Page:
Equity players are no longer focused on the strength of company managements, their earning potential, their credit worth or their ability to pay dividends. All that matters is how much prices will continue to rise as governments rescues and central bank money buoys them up through unlimited monetary policy distortions.
Fund managers are blithely buying corporate bonds, junk bonds and emerging market debt on the expectation they will all tighten, rising in price, as a result of Central Bank QE. They aren’t particularly worried about the coronavirus recession, or whether it will be V, U, W or L shaped. They don’t particularly care about company risk metrics either. As long as the Central Bank is prepared to buy, then they are effectively guaranteed against default.
These are very dangerous assumptions for any investor to make.
I reckon the toughest job on the street today is probably being a corporate credit investor.
No matter how much glue you slather over the broken structure of markets, eventually they will be just too broken. I suspect we might be getting to that stage in corporate debt. There is only so much money that can be uselessly thrown at Zombie bust companies.
Bankruptcies across retail businesses are bound to leave a mark – for each high-street store that goes bust, a landlord is left with an unpaid rental, and a bank has to up its expected LGDs and provision on its corporate mortgage lending. Each company that’s fully drawn down all its bank lines, managed to raise a cheeky bond issue during April’s debt orgy, has taken advantage of every single government bailout/lending scheme, but is still facing a lack of parts to reopen its factories, and finds its customers are still shut, is facing a simple dilemma – how long can it remain solvent? Its choices are limited… cutting costs by shedding staff…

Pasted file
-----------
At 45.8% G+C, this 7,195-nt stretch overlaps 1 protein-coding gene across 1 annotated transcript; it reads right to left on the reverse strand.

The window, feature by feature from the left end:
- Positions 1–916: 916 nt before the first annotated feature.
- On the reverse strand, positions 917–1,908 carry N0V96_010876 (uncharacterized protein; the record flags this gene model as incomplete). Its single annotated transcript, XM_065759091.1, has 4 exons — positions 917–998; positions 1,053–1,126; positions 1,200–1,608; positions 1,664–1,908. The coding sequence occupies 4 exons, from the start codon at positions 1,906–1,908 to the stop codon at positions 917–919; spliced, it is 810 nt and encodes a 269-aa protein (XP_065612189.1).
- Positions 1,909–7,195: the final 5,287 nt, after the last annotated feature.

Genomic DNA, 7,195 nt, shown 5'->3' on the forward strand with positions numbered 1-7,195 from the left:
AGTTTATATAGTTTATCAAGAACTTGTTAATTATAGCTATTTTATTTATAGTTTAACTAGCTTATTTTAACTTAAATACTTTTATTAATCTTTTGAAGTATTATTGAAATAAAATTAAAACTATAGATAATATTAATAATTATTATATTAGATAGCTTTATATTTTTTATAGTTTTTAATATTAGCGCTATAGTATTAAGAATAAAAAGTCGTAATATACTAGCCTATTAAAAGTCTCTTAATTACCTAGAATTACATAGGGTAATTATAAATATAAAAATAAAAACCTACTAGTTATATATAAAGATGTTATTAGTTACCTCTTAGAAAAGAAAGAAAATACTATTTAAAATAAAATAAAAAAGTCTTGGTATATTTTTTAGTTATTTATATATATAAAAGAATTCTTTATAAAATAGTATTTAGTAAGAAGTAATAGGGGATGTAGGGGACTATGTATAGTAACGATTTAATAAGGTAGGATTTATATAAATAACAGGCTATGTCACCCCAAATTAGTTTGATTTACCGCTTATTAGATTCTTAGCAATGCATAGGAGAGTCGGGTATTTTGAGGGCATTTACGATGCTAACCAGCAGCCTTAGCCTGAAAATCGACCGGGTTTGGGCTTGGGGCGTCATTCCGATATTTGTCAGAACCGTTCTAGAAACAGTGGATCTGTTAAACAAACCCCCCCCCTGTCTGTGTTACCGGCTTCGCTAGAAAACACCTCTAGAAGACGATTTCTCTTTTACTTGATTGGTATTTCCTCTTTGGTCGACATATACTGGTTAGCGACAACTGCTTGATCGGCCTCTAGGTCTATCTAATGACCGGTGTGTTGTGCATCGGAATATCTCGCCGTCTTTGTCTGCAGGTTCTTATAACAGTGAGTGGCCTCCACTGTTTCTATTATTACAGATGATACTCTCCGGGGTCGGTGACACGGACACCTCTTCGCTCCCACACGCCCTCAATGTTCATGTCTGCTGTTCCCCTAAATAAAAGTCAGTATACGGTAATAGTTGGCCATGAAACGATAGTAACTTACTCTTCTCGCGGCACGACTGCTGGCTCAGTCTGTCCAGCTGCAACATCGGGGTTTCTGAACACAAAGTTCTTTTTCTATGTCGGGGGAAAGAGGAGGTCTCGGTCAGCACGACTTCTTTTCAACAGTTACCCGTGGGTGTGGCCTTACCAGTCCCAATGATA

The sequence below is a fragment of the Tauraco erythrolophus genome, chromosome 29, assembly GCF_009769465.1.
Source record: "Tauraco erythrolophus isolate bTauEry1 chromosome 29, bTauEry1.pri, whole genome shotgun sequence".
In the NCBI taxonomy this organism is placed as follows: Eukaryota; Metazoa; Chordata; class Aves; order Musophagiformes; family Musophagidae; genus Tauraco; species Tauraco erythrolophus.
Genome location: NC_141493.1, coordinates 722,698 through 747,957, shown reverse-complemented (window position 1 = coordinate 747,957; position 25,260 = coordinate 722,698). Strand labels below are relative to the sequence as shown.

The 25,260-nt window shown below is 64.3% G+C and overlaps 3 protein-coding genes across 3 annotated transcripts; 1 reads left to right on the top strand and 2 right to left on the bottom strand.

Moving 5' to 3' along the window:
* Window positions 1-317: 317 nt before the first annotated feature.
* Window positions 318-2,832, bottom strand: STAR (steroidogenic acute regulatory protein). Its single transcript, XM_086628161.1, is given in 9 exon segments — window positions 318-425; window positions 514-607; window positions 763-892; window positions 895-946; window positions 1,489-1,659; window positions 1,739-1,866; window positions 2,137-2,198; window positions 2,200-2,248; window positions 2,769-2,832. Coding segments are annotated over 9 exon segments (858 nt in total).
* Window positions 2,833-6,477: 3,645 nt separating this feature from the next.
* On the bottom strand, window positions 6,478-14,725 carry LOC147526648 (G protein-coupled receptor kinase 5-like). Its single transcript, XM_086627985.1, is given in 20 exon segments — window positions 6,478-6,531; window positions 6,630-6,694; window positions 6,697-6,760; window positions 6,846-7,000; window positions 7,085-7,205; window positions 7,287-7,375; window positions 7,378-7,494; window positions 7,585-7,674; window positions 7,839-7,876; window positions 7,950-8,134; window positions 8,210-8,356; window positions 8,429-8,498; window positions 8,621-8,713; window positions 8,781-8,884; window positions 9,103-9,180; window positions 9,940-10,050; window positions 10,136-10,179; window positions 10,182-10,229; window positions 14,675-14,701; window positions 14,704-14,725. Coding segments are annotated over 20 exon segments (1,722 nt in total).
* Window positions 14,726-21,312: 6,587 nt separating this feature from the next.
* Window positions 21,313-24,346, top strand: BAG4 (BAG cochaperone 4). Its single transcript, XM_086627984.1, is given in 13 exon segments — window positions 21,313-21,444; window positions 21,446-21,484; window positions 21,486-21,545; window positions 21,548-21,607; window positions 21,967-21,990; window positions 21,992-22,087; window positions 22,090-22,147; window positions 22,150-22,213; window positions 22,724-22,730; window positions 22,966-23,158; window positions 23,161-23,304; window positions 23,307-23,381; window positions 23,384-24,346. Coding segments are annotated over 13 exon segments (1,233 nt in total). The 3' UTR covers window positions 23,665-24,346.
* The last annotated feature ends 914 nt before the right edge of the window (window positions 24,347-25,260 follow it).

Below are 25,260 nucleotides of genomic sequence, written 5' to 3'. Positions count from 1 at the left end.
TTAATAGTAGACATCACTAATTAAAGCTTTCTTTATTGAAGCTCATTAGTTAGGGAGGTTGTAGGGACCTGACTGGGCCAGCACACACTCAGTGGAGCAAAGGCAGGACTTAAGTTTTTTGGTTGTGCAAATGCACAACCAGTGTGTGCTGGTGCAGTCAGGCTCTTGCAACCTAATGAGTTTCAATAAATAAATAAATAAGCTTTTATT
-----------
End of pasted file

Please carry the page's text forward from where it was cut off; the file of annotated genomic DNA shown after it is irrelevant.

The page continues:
Shareholders might think the rising stock markets will bail them out as earning crash out – but when the solvency equation runs flat… they will be wiped as debtors carve up the bones of the company. If you are wondering why distressed debt is the best paid gig in town – that’s why.. The DD vultures are circling Zombie companies looking to pick up cheap debt – and expect first dibs at the carcass when the inevitable happens.
Despite all the liquidity central banks are chucking at the system – corporate defaults are going to soar… More and more companies will tumble into fallen angel status – losing investment grade status the longer the economy remains partially closed.
So…. it might sound perverse to suggest that corporate debt might also be a highly attractive market in which to invest. As I’ve written above, there is a massive Zombie sector, but there is also a healthy vibrant SME sector – where debt is proving difficult to access; because banks won’t lend, these companies are too small for public or private debt markets, and government schemes too byzantine to access.
There are a number of credit funds doing direct lending into the SME sector. One of the top performing SME funds is our own Shard Credit Partners – happy to introduce you to them – institutional investors only. By focusing on strong-credit fundamentals and the underlying business the SME lenders illustrate the real issue:
The coming crisis in Corporate Debt is not sudden, it’s a long-term disease that’s been developing for years – since the last crisis. Ultra-low interest rates and QE has sustained too many broken companies for years – crowding out smaller, more nimble, smarter and fundamentally sound SMEs.
If you want a healthy corporate herd, you need to weed out the infirm, the sick and weaklings – brutal, but necessary. We need space for new, vibrant firms more likely to create jobs, growth and generate overall wealth. That’s the way market capitalism should work.
Five Things to Read This Morning
Out of time and back to the day job!